“They didn’t know who he was,” Gillis said. “I called over to him and I threw up a ‘U’ and he stopped and signed.”
Gillis has had relatively good success writing to athletes through the mail. He says the best response came from former NFL receiver Roy Jefferson, who caught three passes in Super Bowl V for the Baltimore Colts.
“I sent him four cards to sign and he sent back six, including two I didn’t have,” Gillis said.
“The ones who are still playing sometimes don’t have the time to sign and send thing back. Old players and minor-leaguers tend to respond.”
One of Gillis’ through-the-mail requests went overseas. Möttölä was the first player from Finland to reach the NBA when the Atlanta Hawks drafted him in 2000.
“My sister knows Finnish, so I got her to write me something to open the letter,” Gillis said. “He wrote me back (via email on his telephone) and I noticed he closed it with a phrase in Finnish.”
It was slightly disappointing.
“Sent from my mobile device,” it read.
In addition to Wagner’s cleats, Gillis owns a football signed by last season’s Utes. Signed photos and newspaper clippings are in a binder, while any autographed cards are sleeved and placed in top loaders.
While Gillis has secured many autographs on his own, he’s had some help, too.
“I have had a couple of people send or give me photos or cards they have been able to get signed without expecting anything in return,” he said.
Through social media, Gillis was able to find a card of Phil Cullen, who played basketball at Utah but was drafted by the Seattle Mariners in 2000. Injuries ended Cullen’s career, but he was pictured on two different Everett Aquasox cards.
“I have been trying to track one down for two years, and a couple of months ago a guy from a Facebook group mentioned that he had one. He said he’d send it to me free of charge. I was planning to send him something as a thank you in return, but he intentionally did not put a return address on the envelope so I couldn’t.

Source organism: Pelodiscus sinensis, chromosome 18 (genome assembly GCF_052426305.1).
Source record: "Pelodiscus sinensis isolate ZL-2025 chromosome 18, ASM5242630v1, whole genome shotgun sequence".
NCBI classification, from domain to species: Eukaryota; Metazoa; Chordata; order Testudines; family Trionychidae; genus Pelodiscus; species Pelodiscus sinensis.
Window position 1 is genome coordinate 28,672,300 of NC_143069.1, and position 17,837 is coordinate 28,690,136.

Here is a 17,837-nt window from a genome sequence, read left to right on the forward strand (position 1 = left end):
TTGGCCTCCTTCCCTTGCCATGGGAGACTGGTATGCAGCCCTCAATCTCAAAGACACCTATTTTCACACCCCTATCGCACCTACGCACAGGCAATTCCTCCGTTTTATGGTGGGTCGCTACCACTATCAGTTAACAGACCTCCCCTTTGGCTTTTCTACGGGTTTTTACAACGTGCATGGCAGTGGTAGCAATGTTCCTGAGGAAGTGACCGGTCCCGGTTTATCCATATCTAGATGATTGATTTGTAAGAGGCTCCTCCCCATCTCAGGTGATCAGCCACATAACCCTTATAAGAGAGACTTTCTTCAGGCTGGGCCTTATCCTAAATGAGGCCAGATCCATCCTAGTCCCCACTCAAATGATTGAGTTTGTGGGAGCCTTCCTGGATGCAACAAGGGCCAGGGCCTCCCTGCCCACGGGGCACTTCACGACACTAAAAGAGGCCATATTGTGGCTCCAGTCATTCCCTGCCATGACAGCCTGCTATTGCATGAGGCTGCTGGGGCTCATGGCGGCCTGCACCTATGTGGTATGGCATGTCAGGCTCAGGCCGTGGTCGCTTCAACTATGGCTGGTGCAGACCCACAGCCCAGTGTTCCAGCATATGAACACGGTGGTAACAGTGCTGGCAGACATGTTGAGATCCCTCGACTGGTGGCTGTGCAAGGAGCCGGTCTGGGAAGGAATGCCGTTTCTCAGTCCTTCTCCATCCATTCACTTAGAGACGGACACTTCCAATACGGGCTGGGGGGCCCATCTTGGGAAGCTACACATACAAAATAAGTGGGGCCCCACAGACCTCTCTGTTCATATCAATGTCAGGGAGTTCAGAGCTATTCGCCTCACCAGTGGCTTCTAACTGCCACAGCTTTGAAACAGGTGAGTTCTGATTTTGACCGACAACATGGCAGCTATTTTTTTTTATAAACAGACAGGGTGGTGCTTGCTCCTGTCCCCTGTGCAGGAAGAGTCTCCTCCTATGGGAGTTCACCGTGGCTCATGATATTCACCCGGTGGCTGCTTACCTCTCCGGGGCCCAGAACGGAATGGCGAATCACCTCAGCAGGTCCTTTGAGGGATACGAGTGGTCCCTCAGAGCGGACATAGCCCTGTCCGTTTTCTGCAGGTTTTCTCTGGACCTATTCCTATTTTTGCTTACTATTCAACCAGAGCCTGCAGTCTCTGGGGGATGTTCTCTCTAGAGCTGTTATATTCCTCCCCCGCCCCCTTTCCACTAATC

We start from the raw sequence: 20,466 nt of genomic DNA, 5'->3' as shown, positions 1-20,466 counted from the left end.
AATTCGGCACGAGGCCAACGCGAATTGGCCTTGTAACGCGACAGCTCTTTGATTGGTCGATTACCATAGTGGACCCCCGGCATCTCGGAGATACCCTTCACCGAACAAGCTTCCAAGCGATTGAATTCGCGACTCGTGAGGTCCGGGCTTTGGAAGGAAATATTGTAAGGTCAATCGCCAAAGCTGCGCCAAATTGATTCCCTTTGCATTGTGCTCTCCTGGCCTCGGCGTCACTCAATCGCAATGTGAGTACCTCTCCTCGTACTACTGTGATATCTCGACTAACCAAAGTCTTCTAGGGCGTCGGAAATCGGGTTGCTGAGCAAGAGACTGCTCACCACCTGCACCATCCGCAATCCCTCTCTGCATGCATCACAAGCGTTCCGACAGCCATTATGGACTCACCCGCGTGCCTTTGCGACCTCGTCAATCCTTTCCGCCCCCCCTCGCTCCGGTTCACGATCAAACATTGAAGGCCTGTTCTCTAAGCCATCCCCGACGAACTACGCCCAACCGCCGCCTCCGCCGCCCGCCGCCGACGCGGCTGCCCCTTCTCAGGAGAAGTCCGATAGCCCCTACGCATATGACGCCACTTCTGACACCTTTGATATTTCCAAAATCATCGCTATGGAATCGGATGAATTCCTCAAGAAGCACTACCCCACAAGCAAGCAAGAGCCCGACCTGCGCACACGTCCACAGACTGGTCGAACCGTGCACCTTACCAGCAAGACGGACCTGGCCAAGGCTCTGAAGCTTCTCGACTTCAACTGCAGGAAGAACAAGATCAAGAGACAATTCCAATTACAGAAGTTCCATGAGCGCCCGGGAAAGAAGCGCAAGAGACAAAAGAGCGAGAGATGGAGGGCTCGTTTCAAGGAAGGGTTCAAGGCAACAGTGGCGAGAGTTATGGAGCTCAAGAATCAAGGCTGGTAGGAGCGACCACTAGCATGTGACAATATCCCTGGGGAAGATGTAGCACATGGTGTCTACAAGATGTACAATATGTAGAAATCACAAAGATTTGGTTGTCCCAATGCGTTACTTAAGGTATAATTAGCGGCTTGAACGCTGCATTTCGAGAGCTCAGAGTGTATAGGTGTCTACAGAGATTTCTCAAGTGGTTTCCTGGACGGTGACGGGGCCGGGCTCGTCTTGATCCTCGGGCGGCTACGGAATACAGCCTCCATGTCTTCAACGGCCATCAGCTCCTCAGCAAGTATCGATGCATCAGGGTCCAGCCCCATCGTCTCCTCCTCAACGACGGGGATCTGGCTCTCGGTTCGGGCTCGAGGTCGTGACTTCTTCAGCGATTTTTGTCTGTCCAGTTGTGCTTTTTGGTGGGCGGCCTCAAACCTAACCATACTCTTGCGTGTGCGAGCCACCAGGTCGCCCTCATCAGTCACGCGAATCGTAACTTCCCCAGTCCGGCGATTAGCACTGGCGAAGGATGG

It was a 2004 Grandstand card of the right-handed pitcher, and Gillis sent it to Cullen in San Antonio, where he began working this summer in the front office for the Spurs. Cullen returned a signed card, along with a note on the back of his business card.
Gillis said he was “most nervous” when he approached former Atlanta Braves outfielder Dale Murphy for an autograph in Jacksonville. While Murphy did not attend Utah (he went to rival Brigham Young University), his son Jake played tight end at Utah. Although Jake was drafted by the Raiders in 2014, he never saw any action in a pro game. He also hooked on with Miami, Cincinnati and Denver but was cut by each team.
“I was a huge Dale Murphy fan and was excited to get his autograph,” Gillis said. “We both threw up a U.”
Gillis said the toughest autograph to obtain belongs to Manny Hendrix, who is currently in his second year as Utah’s associate athletics director for development. Hendrix played basketball for the Utes but was drafted and played as a defensive back for six seasons (1986-1991) in the NFL for the Dallas Cowboys.
“I’ve mailed him cards. I sent one the first time and it never came back. Sent another one and no answer,” Gillis said. “Sent it a third time and nothing.”
There are other options, of course. Auctions could yield some signatures of players, too.
“If I can get them to sign in person, well then that’s ideal,” Gillis said. “The worst-case scenario is that I buy their signature online.”
Gillis has not let his autograph obsession get in the way of family life. He is married with four kids, ranging in age from 7 to 15. His wife went to Ute rival Brigham Young.
“Fortunately she’s not into athletics.’ Gillis said. “She could not care less about the Utah-BYU rivalry.”
That makes collecting easier.
Former minor-league pitcher Craig Sudbury wrote a letter to congratulate Gillis on his project and sent several autographed cards.
“Ute red runs through our veins,” Sudbury wrote. “Finding someone to use the blue piece while playing games at our house is near impossible.”
That’s the ultimate Ute movement.
You can reach Ben on Twitter at @UtahUtesAutos